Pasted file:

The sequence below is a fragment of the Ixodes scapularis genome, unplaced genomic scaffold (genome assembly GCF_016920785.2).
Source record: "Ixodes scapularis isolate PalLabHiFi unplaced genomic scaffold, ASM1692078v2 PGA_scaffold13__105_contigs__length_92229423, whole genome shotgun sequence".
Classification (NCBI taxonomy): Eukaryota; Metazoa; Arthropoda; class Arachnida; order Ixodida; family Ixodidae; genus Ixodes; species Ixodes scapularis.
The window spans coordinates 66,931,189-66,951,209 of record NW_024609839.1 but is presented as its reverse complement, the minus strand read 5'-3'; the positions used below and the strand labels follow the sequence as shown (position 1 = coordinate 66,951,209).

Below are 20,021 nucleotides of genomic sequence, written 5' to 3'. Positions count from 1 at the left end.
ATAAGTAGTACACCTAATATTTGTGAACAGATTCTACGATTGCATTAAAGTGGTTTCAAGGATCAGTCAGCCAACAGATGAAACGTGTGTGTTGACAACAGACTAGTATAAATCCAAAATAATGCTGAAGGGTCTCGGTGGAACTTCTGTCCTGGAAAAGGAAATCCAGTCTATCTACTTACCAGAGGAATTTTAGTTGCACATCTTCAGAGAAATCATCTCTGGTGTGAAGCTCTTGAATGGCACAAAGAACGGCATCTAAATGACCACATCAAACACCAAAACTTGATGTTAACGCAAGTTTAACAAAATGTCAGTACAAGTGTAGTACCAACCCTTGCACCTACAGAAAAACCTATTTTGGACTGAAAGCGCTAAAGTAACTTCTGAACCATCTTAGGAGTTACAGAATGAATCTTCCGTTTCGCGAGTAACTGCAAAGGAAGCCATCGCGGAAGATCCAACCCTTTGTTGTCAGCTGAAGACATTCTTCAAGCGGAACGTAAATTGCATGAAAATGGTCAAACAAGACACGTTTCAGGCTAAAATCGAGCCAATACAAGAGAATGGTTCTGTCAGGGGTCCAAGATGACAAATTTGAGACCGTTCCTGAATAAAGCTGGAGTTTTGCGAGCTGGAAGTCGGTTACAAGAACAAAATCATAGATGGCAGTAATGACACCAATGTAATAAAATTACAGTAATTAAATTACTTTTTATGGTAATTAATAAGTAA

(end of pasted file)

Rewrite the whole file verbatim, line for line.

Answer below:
The sequence below is a fragment of the Ixodes scapularis genome, unplaced genomic scaffold (genome assembly GCF_016920785.2).
Source record: "Ixodes scapularis isolate PalLabHiFi unplaced genomic scaffold, ASM1692078v2 PGA_scaffold13__105_contigs__length_92229423, whole genome shotgun sequence".
Classification (NCBI taxonomy): Eukaryota; Metazoa; Arthropoda; class Arachnida; order Ixodida; family Ixodidae; genus Ixodes; species Ixodes scapularis.
The window spans coordinates 66,931,189-66,951,209 of record NW_024609839.1 but is presented as its reverse complement, the minus strand read 5'-3'; the positions used below and the strand labels follow the sequence as shown (position 1 = coordinate 66,951,209).

Below are 20,021 nucleotides of genomic sequence, written 5' to 3'. Positions count from 1 at the left end.
ATAAGTAGTACACCTAATATTTGTGAACAGATTCTACGATTGCATTAAAGTGGTTTCAAGGATCAGTCAGCCAACAGATGAAACGTGTGTGTTGACAACAGACTAGTATAAATCCAAAATAATGCTGAAGGGTCTCGGTGGAACTTCTGTCCTGGAAAAGGAAATCCAGTCTATCTACTTACCAGAGGAATTTTAGTTGCACATCTTCAGAGAAATCATCTCTGGTGTGAAGCTCTTGAATGGCACAAAGAACGGCATCTAAATGACCACATCAAACACCAAAACTTGATGTTAACGCAAGTTTAACAAAATGTCAGTACAAGTGTAGTACCAACCCTTGCACCTACAGAAAAACCTATTTTGGACTGAAAGCGCTAAAGTAACTTCTGAACCATCTTAGGAGTTACAGAATGAATCTTCCGTTTCGCGAGTAACTGCAAAGGAAGCCATCGCGGAAGATCCAACCCTTTGTTGTCAGCTGAAGACATTCTTCAAGCGGAACGTAAATTGCATGAAAATGGTCAAACAAGACACGTTTCAGGCTAAAATCGAGCCAATACAAGAGAATGGTTCTGTCAGGGGTCCAAGATGACAAATTTGAGACCGTTCCTGAATAAAGCTGGAGTTTTGCGAGCTGGAAGTCGGTTACAAGAACAAAATCATAGATGGCAGTAATGACACCAATGTAATAAAATTACAGTAATTAAATTACTTTTTATGGTAATTAATAAGTAA